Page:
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David Elmer Jeremiah (February 25, 1934 – October 7, 2013) was a United States Navy admiral who served as Vice Chairman and also acting Chairman of the Joint Chiefs of Staff. After his retirement from the Navy in February 1994, he worked in the field of investment banking. He served as partner and President, CEO and later Chairman of Technology Strategies & Alliances Corporation,[1] a strategic advisory and investment banking firm engaged primarily in the aerospace, defense, telecommunications, and electronics industries. During his military career Jeremiah earned a reputation as an authority on strategic planning, financial management and the policy implications of advanced technology.

David E. Jeremiah
ADM David E Jeremiah.JPG
Admiral David E. Jeremiah in 1990
Born(1934-02-25)February 25, 1934
Portland, Oregon
DiedOctober 7, 2013(2013-10-07) (aged 79)
Bethesda, Maryland
Place of burial
AllegianceUnited States of America
Service/branchUnited States Navy
Years of service1956–1994
RankAdmiral
Commands heldChairman of the Joint Chiefs of Staff (acting)
Vice Chairman of the Joint Chiefs of Staff
United States Pacific Fleet
Task Force 60
USS Preble
Battles/warsVietnam War
Operation El Dorado Canyon
AwardsDefense Distinguished Service Medal
Navy Distinguished Service Medal (5)
Army Distinguished Service Medal
Air Force Distinguished Service Medal
Coast Guard Distinguished Service Medal
Legion of Merit (2)
Meritorious Service Medal (2)
Other workinvestment banking
President, Technology Strategies & Alliances Corporation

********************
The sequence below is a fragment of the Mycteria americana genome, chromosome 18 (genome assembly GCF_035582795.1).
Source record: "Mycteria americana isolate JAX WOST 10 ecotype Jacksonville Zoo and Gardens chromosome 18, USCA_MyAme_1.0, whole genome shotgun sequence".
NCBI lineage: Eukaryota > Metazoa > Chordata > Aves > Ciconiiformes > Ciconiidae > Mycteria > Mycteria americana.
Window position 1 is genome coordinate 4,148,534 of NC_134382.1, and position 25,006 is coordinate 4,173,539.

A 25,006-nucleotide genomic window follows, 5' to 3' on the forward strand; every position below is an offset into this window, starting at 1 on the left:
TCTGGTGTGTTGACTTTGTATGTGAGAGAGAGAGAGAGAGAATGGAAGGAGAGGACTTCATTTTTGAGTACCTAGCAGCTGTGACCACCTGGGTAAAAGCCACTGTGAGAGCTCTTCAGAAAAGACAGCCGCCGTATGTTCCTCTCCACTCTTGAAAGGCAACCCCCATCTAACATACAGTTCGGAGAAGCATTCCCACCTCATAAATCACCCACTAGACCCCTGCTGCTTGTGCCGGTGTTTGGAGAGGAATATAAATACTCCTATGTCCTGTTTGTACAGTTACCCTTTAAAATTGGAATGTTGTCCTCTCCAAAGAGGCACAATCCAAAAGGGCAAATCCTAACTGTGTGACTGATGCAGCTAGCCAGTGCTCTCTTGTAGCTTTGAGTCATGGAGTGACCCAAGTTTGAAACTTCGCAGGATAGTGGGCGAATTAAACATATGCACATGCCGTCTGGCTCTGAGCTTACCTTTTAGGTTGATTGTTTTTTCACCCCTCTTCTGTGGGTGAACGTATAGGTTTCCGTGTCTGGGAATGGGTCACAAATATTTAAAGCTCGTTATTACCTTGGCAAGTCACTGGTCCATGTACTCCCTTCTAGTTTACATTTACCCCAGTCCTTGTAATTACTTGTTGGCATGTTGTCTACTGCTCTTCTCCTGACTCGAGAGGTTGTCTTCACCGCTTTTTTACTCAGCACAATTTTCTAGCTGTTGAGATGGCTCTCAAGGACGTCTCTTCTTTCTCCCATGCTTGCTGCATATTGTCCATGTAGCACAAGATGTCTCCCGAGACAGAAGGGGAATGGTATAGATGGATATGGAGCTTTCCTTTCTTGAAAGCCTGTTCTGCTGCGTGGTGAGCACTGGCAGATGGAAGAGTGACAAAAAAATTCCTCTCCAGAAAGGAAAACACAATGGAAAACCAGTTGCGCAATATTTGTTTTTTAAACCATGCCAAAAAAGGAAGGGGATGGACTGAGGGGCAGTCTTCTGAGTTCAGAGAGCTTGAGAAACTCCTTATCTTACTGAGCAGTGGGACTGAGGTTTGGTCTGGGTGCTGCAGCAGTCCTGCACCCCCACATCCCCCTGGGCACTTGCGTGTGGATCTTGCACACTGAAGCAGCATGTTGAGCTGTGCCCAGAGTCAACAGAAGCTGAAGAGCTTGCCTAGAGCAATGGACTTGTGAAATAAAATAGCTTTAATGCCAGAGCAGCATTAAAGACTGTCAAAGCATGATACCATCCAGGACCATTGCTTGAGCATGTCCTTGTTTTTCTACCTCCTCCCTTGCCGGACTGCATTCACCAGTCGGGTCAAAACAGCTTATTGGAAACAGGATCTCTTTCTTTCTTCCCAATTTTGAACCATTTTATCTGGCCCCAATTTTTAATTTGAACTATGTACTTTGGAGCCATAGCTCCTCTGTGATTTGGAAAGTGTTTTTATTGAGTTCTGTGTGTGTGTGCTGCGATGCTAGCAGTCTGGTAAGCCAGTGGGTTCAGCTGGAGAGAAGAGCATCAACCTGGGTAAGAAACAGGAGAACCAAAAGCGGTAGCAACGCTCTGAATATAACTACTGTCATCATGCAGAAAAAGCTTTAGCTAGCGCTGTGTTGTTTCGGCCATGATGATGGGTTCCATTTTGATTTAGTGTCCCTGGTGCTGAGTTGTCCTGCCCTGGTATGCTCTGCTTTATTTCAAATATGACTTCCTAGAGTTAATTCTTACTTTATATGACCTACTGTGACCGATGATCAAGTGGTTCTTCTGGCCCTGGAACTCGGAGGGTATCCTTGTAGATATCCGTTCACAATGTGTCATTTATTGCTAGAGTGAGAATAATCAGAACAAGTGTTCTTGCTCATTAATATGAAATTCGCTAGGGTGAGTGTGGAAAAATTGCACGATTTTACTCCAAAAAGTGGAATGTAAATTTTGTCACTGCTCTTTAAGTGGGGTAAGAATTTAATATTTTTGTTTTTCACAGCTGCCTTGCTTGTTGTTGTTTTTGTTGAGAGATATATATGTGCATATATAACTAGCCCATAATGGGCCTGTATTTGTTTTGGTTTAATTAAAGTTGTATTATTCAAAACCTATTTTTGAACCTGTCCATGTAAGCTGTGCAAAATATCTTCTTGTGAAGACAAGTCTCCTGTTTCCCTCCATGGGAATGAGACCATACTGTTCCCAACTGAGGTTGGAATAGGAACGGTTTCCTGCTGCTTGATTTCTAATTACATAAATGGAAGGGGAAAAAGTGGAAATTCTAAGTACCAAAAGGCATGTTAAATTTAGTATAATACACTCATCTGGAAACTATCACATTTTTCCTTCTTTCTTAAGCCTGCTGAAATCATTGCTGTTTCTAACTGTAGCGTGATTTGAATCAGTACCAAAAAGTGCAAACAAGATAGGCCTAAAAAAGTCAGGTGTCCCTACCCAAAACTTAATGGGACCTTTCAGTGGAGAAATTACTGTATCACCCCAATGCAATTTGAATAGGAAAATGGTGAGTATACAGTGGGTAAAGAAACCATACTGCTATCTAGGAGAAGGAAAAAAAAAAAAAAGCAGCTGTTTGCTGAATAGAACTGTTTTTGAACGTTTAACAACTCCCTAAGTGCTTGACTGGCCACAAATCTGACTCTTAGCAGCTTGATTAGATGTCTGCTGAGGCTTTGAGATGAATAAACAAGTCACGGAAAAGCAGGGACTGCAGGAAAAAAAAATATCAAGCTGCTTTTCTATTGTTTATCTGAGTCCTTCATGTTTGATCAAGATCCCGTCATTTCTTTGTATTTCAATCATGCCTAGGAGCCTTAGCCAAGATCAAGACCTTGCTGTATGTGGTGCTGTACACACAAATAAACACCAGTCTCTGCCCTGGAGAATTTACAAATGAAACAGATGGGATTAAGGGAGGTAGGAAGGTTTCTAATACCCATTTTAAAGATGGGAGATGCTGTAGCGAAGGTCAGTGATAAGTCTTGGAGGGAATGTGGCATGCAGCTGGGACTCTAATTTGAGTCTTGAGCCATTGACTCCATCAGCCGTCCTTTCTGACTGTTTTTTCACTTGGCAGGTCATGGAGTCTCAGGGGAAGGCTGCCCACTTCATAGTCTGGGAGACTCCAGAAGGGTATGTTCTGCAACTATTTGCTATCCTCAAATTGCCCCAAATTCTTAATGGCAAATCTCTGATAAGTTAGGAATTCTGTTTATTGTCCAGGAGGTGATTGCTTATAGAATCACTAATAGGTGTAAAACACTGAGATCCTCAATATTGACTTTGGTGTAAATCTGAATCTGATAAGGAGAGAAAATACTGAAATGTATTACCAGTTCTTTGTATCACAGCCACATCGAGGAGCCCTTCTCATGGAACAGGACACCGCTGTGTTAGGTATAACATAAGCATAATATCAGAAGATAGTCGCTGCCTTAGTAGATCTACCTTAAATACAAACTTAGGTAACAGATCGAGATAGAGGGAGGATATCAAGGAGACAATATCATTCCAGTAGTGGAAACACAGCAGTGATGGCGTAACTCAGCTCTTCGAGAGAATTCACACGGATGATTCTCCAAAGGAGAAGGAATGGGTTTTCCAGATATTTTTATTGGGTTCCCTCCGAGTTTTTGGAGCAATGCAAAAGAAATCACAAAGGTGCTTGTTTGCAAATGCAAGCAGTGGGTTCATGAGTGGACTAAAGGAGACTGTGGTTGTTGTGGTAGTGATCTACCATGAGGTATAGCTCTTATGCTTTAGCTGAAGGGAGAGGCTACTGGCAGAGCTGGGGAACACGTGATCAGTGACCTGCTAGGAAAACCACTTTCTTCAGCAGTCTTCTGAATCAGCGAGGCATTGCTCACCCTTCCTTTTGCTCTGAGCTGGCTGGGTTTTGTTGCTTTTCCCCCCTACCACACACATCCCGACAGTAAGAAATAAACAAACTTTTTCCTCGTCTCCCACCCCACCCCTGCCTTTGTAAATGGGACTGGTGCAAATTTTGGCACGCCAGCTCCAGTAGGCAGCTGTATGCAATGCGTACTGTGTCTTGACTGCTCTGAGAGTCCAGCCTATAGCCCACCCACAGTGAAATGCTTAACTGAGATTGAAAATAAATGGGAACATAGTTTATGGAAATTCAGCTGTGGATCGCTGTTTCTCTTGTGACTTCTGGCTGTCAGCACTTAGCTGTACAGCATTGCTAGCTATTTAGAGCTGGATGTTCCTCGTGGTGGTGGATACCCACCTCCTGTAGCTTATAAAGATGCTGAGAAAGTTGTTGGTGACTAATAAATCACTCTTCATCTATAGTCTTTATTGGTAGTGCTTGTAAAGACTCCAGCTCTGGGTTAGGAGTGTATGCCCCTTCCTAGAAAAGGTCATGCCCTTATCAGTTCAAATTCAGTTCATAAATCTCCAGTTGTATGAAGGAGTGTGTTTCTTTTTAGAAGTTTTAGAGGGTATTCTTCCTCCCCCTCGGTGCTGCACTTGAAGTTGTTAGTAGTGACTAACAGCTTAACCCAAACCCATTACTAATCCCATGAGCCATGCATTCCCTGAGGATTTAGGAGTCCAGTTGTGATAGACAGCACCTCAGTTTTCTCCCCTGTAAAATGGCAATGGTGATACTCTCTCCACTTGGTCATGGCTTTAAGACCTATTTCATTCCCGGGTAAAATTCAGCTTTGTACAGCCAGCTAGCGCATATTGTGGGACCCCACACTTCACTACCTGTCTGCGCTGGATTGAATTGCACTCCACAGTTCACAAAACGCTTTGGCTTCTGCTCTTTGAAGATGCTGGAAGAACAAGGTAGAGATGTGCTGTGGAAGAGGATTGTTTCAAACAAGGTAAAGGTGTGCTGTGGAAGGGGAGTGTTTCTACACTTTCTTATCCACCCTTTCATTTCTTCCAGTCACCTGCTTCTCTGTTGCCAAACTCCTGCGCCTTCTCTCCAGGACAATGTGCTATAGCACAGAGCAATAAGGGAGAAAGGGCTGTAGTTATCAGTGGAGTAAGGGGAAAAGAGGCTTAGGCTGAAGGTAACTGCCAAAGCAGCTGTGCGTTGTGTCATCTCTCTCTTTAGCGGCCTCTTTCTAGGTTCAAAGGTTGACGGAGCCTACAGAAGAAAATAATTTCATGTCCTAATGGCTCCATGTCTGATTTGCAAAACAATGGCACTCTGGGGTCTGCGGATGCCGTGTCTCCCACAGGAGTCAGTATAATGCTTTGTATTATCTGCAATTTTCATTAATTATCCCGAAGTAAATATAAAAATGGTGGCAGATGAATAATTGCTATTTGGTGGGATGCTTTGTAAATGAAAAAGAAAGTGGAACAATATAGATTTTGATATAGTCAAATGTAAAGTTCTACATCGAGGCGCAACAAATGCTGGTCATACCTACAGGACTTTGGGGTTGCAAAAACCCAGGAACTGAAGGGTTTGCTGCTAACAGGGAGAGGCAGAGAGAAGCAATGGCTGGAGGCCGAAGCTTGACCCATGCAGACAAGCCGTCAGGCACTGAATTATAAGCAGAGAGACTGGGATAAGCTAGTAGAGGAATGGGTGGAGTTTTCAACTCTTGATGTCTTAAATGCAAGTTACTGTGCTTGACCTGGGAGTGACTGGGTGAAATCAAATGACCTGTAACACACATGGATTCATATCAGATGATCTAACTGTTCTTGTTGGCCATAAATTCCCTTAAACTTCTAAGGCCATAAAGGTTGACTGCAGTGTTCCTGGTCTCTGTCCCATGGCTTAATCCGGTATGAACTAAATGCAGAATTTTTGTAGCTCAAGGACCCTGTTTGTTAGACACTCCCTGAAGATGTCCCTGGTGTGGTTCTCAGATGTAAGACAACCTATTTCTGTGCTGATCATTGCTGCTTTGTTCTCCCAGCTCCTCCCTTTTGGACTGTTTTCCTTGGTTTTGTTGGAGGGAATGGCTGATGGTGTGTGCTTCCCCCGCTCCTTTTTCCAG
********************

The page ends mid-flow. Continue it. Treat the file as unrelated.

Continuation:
Naval careerEdit

Jeremiah served four years as Vice Chairman of the Joint Chiefs of Staff for Generals Colin L. Powell and John M. Shalikashvili. He was a key player for both Chairmen in the transition to a post-Cold War military. Jeremiah was also the Commander in Chief of the United States Pacific Fleet from 1987 to 1991.

He commanded a task force, battle group and destroyer squadron in earlier tours in the Mediterranean. In October 1985 he directed the attempt to capture the hijackers of the MS Achille Lauro and in April 1986 led combat operations against Libya in the Gulf of Sidra. He served as commanding officer of the USS Preble (DDG-46) from 1974–1976.[2] Ashore, Jeremiah served as Director, Navy Program Planning and in financial planning positions on the staffs of the Secretary of Defense and Chief of Naval Operations.

Awards and decorationsEdit

Organizational affiliationsEdit

Jeremiah was Chairman of the Board of Directors of Wackenhut Services, Inc. and served on the Boards of Directors for Geobiotics, LLC, Todd Shipyards Corporation, ManTech International Corporation and the Board of Trustees for MITRE Corporation and In-Q-Tel and advisory boards for Northrop Grumman Corporation and the Jewish Institute for National Security Affairs.

In addition to his corporate responsibilities, Jeremiah served as a member of the President's Foreign Intelligence Advisory Board, the George Bush Presidential Library Advisory Council and a National Reconnaissance Office Advisory Panel.

EducationEdit

Jeremiah earned a bachelor's degree in Business Administration from the University of Oregon and a master's degree in Financial Management from George Washington University. He completed the Program for Management Development at Harvard Business School.[1]

DeathEdit

Jeremiah died on October 7, 2013 at the Walter Reed National Military Medical Center in Bethesda, aged 79. He was buried at Arlington National Cemetery.

ReferencesEdit

  1. ^ a b "DAVID JEREMIAH Obituary - Vienna, VA". Washington Post. Retrieved 21 January 2018.
  2. ^ "USS Preble Commanding Officers". www.usspreble.org. Retrieved 2018-03-23.

External linksEdit